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Nucleic Acids Res. 2006;34(17):4702-10. Epub 2006 Sep 8.

Dynamic assembly of primers on nucleic acid templates.

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Foundation for Applied Molecular Evolution, Ayers Medical Plaza, Suite 208, 720 SW 2nd Avenue, Gainesville, FL 32601, USA.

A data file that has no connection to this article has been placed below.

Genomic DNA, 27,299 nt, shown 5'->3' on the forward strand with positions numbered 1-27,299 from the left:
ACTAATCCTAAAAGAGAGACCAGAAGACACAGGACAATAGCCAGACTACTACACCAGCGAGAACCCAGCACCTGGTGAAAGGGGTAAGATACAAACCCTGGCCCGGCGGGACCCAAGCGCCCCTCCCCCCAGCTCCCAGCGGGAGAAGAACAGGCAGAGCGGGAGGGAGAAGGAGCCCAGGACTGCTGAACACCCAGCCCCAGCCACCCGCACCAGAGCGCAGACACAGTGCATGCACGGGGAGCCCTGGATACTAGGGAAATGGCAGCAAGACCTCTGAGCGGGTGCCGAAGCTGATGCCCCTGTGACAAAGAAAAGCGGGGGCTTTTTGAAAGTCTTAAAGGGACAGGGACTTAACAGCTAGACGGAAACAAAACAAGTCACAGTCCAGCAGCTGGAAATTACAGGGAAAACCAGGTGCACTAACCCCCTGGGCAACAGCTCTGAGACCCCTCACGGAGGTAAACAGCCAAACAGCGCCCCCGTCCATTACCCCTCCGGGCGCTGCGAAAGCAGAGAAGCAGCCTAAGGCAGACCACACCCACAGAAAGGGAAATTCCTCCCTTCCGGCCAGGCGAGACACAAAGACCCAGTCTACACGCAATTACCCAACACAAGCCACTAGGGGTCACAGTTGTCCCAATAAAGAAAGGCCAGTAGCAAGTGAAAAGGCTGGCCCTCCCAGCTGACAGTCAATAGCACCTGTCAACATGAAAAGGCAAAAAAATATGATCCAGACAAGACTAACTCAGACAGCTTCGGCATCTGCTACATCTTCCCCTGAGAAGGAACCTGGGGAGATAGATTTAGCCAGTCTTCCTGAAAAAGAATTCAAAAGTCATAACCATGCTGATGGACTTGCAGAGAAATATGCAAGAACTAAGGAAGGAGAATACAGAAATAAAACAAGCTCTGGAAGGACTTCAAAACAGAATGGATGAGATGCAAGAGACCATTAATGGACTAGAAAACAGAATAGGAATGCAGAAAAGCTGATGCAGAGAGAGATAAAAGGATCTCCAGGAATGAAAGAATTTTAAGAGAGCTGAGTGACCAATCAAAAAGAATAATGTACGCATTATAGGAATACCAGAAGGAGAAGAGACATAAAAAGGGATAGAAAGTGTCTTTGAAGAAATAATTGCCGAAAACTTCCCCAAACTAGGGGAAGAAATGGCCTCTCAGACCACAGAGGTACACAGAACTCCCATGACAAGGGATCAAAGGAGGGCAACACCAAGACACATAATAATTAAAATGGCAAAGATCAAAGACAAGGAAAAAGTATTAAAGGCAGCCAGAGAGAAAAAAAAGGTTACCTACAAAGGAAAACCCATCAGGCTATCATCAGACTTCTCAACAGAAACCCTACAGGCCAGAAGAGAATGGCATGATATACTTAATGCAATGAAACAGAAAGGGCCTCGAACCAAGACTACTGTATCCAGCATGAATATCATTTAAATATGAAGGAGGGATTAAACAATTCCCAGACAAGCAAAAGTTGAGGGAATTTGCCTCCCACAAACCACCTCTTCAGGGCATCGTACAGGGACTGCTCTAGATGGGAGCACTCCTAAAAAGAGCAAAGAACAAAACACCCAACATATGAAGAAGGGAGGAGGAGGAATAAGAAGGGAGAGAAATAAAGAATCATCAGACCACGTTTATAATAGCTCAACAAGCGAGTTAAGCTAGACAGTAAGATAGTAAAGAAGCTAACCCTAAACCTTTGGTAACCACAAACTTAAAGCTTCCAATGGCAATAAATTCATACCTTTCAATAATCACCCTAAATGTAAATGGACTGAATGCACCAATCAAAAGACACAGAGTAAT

A strategy is presented that uses dynamic equlibria to assemble in situ composite DNA polymerase primers, having lengths of 14 or 16 nt, from DNA fragments that are 6 or 8 nt in length. In this implementation, the fragments are transiently joined under conditions of dynamic equilibrium by an imine linker, which has a dissociation constant of approximately 1 muM. If a polymerase is able to extend the composite, but not the fragments, it is possible to prime the synthesis of a target DNA molecule under conditions where two useful specificities are combined: (i) single nucleotide discrimination that is characteristic of short oligonucleotide duplexes (four to six nucleobase pairs in length), which effectively excludes single mismatches, and (ii) an overall specificity of priming that is characteristic of long (14 to 16mers) oligonucleotides, potentially unique within a genome. We report here the screening of a series of polymerases that combine an ability not to accept short primer fragments with an ability to accept the long composite primer held together by an unnatural imine linkage. Several polymerases were found that achieve this combination, permitting the implementation of the dynamic combinatorial chemical strategy.

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